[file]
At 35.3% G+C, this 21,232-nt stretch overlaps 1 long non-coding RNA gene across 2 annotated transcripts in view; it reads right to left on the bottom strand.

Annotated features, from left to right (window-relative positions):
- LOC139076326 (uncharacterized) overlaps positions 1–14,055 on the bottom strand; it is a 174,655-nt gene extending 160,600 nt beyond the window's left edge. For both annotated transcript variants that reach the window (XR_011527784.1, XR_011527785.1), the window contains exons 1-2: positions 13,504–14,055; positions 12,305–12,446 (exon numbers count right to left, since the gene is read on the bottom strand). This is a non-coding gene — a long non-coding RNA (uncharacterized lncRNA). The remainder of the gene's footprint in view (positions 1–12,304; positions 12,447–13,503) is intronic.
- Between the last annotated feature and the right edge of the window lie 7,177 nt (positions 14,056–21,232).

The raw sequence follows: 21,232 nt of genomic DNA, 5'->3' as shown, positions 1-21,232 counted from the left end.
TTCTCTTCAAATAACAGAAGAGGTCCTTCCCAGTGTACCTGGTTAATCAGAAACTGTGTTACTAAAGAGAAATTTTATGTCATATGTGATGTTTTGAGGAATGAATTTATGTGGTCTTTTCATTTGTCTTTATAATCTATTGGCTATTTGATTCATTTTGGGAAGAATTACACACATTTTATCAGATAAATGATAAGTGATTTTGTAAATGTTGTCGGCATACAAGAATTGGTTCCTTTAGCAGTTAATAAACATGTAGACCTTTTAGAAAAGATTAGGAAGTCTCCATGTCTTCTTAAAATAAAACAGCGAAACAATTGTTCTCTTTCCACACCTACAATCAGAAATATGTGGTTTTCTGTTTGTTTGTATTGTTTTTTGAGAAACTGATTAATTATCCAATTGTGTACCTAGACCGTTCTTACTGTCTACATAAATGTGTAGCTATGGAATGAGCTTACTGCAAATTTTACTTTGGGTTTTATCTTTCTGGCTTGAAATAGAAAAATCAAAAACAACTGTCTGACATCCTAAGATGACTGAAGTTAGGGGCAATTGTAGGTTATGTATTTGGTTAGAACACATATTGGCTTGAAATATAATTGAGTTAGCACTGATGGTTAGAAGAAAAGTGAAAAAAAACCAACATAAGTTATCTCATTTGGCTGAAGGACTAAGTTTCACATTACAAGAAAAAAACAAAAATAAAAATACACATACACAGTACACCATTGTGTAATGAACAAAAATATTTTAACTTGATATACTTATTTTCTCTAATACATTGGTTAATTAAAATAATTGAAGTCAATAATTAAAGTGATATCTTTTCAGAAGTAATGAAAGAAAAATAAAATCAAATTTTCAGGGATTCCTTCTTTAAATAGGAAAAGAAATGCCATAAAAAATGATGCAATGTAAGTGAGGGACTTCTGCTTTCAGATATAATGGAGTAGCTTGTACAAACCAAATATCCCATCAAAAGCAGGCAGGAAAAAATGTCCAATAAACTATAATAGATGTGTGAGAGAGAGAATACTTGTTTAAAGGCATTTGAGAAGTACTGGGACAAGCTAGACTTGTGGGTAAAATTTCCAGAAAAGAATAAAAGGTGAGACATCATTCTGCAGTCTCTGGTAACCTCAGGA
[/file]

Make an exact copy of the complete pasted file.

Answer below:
At 35.3% G+C, this 21,232-nt stretch overlaps 1 long non-coding RNA gene across 2 annotated transcripts in view; it reads right to left on the bottom strand.

Annotated features, from left to right (window-relative positions):
- LOC139076326 (uncharacterized) overlaps positions 1–14,055 on the bottom strand; it is a 174,655-nt gene extending 160,600 nt beyond the window's left edge. For both annotated transcript variants that reach the window (XR_011527784.1, XR_011527785.1), the window contains exons 1-2: positions 13,504–14,055; positions 12,305–12,446 (exon numbers count right to left, since the gene is read on the bottom strand). This is a non-coding gene — a long non-coding RNA (uncharacterized lncRNA). The remainder of the gene's footprint in view (positions 1–12,304; positions 12,447–13,503) is intronic.
- Between the last annotated feature and the right edge of the window lie 7,177 nt (positions 14,056–21,232).

The raw sequence follows: 21,232 nt of genomic DNA, 5'->3' as shown, positions 1-21,232 counted from the left end.
TTCTCTTCAAATAACAGAAGAGGTCCTTCCCAGTGTACCTGGTTAATCAGAAACTGTGTTACTAAAGAGAAATTTTATGTCATATGTGATGTTTTGAGGAATGAATTTATGTGGTCTTTTCATTTGTCTTTATAATCTATTGGCTATTTGATTCATTTTGGGAAGAATTACACACATTTTATCAGATAAATGATAAGTGATTTTGTAAATGTTGTCGGCATACAAGAATTGGTTCCTTTAGCAGTTAATAAACATGTAGACCTTTTAGAAAAGATTAGGAAGTCTCCATGTCTTCTTAAAATAAAACAGCGAAACAATTGTTCTCTTTCCACACCTACAATCAGAAATATGTGGTTTTCTGTTTGTTTGTATTGTTTTTTGAGAAACTGATTAATTATCCAATTGTGTACCTAGACCGTTCTTACTGTCTACATAAATGTGTAGCTATGGAATGAGCTTACTGCAAATTTTACTTTGGGTTTTATCTTTCTGGCTTGAAATAGAAAAATCAAAAACAACTGTCTGACATCCTAAGATGACTGAAGTTAGGGGCAATTGTAGGTTATGTATTTGGTTAGAACACATATTGGCTTGAAATATAATTGAGTTAGCACTGATGGTTAGAAGAAAAGTGAAAAAAAACCAACATAAGTTATCTCATTTGGCTGAAGGACTAAGTTTCACATTACAAGAAAAAAACAAAAATAAAAATACACATACACAGTACACCATTGTGTAATGAACAAAAATATTTTAACTTGATATACTTATTTTCTCTAATACATTGGTTAATTAAAATAATTGAAGTCAATAATTAAAGTGATATCTTTTCAGAAGTAATGAAAGAAAAATAAAATCAAATTTTCAGGGATTCCTTCTTTAAATAGGAAAAGAAATGCCATAAAAAATGATGCAATGTAAGTGAGGGACTTCTGCTTTCAGATATAATGGAGTAGCTTGTACAAACCAAATATCCCATCAAAAGCAGGCAGGAAAAAATGTCCAATAAACTATAATAGATGTGTGAGAGAGAGAATACTTGTTTAAAGGCATTTGAGAAGTACTGGGACAAGCTAGACTTGTGGGTAAAATTTCCAGAAAAGAATAAAAGGTGAGACATCATTCTGCAGTCTCTGGTAACCTCAGGA